Cosmetic Cultures (2009, June 24-26, Leeds, UK)


In one of the Chapters of the Human Futures book, Professor Sandra Kemp discusses modifications of the face. This conference looks like it covers some of this ground and looks like a really interesting meet: Cosmetic Cultures to be held in the Centre for Interdisciplinary Gender Studies at the University of Leeds from the 24 to 26 of June 2009.

Papers on any element of ‘cosmetic cultures’ are welcomed but the conference seeks to move beyond well rehearsed ‘Beauty Myth’ arguments.

Beauty has often been conceptualised as the concern only of women (or the only concern of women!) and as idealised in ‘whiteness’or ‘Westerness’. Whilst many have found significant evidence to support these claims, work in the Centre for Interdisciplinary Gender Studies has already flagged up the importance of men, masculinities and beauty, both in the ‘West’ and ‘East’ and has disrupted the idea that whiteness alone presents idealised beauty in all parts of the world, or even in this one. Whilst beauty ideals may be important in one sense, this conference also aims to explore beauty practices. The subject’s engagement in beauty practices may be ‘transformative’ in line with current ideals, and undertaken in the clinic, or it may be everyday and mundane, practices in the home or ‘salon’.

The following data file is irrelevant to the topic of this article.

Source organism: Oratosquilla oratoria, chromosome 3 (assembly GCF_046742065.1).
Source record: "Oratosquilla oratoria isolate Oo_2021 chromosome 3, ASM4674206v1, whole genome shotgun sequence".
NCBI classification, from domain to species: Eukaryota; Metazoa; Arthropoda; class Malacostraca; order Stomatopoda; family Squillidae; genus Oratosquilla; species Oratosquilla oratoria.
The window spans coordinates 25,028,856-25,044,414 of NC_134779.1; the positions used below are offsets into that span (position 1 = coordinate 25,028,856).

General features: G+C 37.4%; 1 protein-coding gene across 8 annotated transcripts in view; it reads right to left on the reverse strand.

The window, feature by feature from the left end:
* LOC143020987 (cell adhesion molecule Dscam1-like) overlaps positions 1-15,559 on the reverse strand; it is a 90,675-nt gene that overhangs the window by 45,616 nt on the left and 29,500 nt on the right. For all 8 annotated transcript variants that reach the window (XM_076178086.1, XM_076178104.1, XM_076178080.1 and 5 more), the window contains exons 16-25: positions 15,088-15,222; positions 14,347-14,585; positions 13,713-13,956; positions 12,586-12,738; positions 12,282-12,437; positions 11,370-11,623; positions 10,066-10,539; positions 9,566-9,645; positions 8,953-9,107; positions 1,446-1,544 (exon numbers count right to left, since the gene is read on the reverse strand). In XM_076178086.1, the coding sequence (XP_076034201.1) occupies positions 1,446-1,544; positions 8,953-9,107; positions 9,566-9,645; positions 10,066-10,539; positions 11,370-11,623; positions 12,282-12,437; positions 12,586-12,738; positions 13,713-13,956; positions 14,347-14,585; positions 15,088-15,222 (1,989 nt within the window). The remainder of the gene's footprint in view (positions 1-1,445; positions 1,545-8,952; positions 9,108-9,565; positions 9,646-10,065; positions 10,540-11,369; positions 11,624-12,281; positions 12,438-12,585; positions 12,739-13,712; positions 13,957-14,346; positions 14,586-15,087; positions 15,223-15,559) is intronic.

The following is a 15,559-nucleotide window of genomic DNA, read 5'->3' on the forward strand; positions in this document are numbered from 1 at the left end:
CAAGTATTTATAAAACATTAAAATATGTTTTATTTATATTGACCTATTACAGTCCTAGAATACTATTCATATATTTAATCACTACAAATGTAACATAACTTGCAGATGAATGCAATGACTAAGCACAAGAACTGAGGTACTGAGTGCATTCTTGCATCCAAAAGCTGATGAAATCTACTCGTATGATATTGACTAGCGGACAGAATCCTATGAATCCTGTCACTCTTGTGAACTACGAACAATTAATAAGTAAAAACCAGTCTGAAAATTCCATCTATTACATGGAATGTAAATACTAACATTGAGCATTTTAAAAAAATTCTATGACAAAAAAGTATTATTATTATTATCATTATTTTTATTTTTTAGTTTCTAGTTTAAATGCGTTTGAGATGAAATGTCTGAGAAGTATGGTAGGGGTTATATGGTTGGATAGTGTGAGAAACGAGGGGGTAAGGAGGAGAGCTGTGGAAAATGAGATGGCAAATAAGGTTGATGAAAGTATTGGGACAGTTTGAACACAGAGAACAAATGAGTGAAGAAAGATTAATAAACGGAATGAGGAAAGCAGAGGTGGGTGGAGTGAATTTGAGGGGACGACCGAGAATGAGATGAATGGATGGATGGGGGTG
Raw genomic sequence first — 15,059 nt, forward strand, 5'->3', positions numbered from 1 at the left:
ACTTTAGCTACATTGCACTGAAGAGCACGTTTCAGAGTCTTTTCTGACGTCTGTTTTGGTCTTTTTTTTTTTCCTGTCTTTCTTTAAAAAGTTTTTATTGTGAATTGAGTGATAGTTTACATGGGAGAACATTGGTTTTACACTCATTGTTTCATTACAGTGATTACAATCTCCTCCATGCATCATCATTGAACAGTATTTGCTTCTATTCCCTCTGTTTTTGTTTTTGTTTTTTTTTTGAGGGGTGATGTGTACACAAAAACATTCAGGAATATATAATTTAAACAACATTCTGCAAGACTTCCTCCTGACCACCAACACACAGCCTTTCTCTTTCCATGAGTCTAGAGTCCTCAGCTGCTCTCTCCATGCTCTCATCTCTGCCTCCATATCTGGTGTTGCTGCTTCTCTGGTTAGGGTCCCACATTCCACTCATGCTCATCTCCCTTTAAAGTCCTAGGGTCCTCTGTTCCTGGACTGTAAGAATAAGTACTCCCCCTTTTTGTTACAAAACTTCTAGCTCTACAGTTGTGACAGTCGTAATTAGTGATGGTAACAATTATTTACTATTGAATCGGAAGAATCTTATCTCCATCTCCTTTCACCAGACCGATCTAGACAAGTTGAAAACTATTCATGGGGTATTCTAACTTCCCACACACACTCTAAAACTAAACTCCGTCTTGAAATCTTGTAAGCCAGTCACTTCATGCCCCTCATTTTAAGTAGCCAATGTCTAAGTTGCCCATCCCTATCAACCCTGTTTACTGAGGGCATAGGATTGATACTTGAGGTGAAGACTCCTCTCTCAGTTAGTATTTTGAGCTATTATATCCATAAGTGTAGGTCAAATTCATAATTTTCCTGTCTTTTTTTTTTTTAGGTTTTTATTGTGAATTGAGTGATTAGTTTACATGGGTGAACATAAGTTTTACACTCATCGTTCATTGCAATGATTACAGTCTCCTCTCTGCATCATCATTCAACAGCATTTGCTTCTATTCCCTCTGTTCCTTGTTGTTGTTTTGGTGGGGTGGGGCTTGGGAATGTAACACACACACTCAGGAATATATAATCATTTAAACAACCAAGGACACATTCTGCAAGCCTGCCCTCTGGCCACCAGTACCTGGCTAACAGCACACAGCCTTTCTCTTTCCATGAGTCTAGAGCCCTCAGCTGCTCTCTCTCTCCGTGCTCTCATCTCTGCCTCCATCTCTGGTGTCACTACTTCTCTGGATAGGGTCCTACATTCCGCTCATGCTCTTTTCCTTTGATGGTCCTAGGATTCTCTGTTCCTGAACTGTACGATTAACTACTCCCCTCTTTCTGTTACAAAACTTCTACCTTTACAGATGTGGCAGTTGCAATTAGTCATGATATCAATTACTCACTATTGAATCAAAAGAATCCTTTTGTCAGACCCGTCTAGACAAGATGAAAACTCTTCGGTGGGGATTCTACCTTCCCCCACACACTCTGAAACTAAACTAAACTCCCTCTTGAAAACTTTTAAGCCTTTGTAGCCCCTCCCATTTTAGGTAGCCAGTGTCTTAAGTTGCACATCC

Themes will include:

National beauty cultures and histories and the intersection between local and globalised ideals; Beauty practice ranging from ‘spectacular’ makeover cosmetic surgery to mundane beauty technologies such as diet and exercise, skin tanning/ lightening, hairstyling, hair removal and tattooing/piercing. Intersections of ‘race’, class, gender and beauty cultures and practices; men, masculinities and beauty; LGBI and Trans beauties; surgical tourism; TV makeover shows; Work in the ‘beauty industry’, including medical practices and cultures, beauty salons and cosmetics marketing and manufacture as well as (fashion and glamour) modelling.

By encouraging participants to explore beauty cultures, practices and politics in their broadest sense we hope to advance current debates and develop an international network of researchers.

Confirmed Keynote Speakers:

* Professor Carolyn Cooper - University of the West Indies * Professor Kathy Davis - University of Utrecht * Dr Debra Gimlin - University of Aberdeen * Dr Meredith Jones - University of Technology, Sydney * Professor Toby Miller - University of California, Riverside * Professor Elspeth Probyn - University of Sydney

200 word abstracts and panel suggestions should be emailed to: Matthew Wilkinson at m.wilkinson@leeds.ac.uk  no later than 1 March 2009. Please mark all emails with ‘Cosmetic Cultures’ in the subject line.

For further info, visit the conference website: http://www.wun.ac.uk/genderstudies/leeds_2009/main.html

Best wishes